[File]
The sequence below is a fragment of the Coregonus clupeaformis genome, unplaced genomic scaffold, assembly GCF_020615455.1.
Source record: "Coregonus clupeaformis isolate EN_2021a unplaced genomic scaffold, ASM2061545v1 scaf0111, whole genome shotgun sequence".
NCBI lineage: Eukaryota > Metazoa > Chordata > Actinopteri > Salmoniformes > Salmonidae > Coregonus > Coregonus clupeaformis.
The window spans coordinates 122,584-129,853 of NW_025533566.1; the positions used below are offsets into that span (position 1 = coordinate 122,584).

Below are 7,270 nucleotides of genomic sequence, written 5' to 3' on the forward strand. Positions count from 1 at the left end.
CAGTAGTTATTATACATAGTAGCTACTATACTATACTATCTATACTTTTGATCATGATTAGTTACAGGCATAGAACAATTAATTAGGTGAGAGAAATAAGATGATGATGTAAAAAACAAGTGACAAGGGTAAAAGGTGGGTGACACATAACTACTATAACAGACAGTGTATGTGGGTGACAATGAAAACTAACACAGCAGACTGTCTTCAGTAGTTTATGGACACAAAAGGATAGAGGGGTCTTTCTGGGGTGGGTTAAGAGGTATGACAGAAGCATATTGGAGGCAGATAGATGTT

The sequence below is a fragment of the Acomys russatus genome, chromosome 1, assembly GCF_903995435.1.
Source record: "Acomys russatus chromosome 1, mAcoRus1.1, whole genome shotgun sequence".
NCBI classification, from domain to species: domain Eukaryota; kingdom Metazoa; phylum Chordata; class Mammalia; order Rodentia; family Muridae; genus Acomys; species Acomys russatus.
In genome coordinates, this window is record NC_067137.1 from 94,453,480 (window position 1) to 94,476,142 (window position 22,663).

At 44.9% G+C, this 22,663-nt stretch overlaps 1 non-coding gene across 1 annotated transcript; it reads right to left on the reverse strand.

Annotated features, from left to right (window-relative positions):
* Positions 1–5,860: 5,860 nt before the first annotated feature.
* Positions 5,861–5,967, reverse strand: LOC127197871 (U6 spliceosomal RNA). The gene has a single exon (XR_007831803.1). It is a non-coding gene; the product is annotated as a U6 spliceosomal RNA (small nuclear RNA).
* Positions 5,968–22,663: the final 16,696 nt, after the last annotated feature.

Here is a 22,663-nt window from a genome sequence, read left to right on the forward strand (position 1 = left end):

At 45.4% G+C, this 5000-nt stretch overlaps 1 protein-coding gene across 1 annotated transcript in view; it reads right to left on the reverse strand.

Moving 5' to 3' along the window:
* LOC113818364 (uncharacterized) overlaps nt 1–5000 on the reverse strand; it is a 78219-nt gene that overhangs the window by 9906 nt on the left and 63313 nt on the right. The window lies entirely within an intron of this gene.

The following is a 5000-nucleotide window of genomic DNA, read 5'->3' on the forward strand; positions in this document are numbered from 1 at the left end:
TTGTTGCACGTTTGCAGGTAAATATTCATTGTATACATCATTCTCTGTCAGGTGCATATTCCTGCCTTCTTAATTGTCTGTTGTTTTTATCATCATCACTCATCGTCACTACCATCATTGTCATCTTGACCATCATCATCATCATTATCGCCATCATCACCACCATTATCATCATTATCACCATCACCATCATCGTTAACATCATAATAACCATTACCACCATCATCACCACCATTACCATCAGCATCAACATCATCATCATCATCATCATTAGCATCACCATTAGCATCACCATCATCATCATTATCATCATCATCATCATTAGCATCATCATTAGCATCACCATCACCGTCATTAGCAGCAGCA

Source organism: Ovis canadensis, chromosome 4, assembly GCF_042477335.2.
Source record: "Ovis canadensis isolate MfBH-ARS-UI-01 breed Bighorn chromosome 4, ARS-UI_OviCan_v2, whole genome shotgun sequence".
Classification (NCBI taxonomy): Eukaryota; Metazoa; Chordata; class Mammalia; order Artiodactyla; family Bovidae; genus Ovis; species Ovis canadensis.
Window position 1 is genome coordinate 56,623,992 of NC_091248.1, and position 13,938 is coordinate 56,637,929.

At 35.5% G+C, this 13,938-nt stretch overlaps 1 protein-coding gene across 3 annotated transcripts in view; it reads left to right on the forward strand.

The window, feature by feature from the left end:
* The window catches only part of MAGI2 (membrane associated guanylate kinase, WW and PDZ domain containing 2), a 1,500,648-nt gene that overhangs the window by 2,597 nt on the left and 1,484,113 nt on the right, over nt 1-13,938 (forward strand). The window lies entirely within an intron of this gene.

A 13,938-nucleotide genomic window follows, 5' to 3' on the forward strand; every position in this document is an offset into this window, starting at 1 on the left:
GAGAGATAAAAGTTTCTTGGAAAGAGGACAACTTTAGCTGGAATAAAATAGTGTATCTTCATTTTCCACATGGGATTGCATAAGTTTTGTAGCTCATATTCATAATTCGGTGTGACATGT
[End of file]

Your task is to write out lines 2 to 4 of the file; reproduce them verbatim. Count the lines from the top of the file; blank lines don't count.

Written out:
Source record: "Coregonus clupeaformis isolate EN_2021a unplaced genomic scaffold, ASM2061545v1 scaf0111, whole genome shotgun sequence".
NCBI lineage: Eukaryota > Metazoa > Chordata > Actinopteri > Salmoniformes > Salmonidae > Coregonus > Coregonus clupeaformis.
The window spans coordinates 122,584-129,853 of NW_025533566.1; the positions used below are offsets into that span (position 1 = coordinate 122,584).